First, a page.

Utilities must install a meter at a customer's facility capable of measuring the flow of electricity in both direction (if necessary), and must offer net metering through a tariff or contract at non-discriminatory rates compared to those offered to customers that do not net meter. The net-metered customers are typically required to pay a monthly customer charge regardless of the amount of electricity generated. However the customers are billed only for the energy that they use, netted against the amount generated by the customer. SB 353 enacted in May 2015, allows a person or a company who is installing a solar generation facility on the customer’s property to submit application for interconnection with the electric distribution facility. While the solar installer might accept payment prior to the installation, they must refund the payment if the application for interconnection is denied.

Virtual Net Metering

HB 1087 enacted on May 2015 authorizes the Public Service Commission (PSC) to establish a three year pilot program for community solar projects in the State. Community solar projects must be sized 2 MW or less, and must have at least 2 subscribers. Customers of all rates classes including residential, commercial, and people in leases properties can participate in the community solar project. Value of electricity generated by the solar system is credited to its subscribers through virtual net-metering. Individual subscriber may not receive credit for more than 200% of the subscriber's baseline annual usage. Individual subscriptions are capped at 200 kW, and must be less than 60% of the total subscription of the particular community solar system.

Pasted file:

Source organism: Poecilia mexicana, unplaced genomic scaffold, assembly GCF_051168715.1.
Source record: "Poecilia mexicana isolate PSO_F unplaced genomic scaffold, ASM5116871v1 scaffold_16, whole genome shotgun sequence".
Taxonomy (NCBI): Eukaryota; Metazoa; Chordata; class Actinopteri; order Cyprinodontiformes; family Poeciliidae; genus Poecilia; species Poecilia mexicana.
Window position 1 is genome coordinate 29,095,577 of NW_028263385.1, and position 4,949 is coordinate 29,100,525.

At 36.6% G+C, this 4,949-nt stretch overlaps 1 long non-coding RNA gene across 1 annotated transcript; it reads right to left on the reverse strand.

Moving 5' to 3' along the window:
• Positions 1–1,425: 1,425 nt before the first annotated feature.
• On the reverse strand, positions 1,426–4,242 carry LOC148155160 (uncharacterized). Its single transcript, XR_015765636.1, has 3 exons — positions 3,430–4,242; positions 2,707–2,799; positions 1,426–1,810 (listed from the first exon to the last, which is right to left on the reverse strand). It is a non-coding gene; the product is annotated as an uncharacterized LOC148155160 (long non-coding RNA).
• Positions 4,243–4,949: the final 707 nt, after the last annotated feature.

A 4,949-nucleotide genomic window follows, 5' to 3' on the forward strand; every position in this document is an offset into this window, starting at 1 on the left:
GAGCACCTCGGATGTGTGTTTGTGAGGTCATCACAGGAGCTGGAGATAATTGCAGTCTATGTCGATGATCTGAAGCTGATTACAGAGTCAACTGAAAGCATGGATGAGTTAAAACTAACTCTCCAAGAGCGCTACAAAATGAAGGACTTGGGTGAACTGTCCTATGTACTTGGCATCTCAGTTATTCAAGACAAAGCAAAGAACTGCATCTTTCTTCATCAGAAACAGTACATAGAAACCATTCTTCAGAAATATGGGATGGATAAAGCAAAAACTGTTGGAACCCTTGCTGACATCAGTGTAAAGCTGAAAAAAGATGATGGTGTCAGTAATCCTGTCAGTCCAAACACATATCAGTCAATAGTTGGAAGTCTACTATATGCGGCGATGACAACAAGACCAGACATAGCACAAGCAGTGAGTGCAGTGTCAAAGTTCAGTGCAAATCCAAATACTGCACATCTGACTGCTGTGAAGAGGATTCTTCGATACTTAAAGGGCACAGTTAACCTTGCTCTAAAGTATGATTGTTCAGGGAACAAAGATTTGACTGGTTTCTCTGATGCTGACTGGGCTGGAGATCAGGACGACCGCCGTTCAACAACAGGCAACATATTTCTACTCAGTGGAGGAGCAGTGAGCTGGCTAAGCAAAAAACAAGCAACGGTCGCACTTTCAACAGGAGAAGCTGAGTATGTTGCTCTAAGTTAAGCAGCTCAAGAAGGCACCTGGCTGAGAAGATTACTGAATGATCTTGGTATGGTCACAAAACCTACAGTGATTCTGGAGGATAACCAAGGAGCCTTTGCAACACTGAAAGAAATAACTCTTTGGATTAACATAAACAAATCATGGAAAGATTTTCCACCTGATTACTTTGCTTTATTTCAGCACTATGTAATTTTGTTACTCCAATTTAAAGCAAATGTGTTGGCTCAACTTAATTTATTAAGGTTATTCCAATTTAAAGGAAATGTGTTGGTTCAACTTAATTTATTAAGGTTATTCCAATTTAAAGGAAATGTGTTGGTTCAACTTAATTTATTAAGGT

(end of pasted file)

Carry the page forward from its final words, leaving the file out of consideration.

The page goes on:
Community solar energy system must be located in the same electric service territory as its subscribers. Any unsubscribed electricity from the community solar projects is sold to the electric company at the electric company’s avoided cost. The legislation allows any third party to finance, build or operate a community solar project. The PSC is required to adopt regulations to implement the pilot program before May 15, 2016. The PSC must also in consultation with the Maryland Energy Administration convene a stakeholder workgroup to study the benefits and costs of the pilot program and make recommendations on the advisability of establishing a permanent program by July 1, 2019. Total solar capacity installed under this pilot program shall count towards the total state net-metering cap of 1,500 MW. As of June 2018, 116 Community Solar projects have been proposed with total capacity of 189 MW. 

Customers with systems that meet all applicable safety and performance standards established by the National Electrical Code (NEC), the Institute of Electrical and Electronics Engineers (IEEE), Underwriters Laboratories (UL) and any other PSC requirements may not be required by utilities to install additional controls, to perform or pay for additional tests, or to purchase additional liability insurance.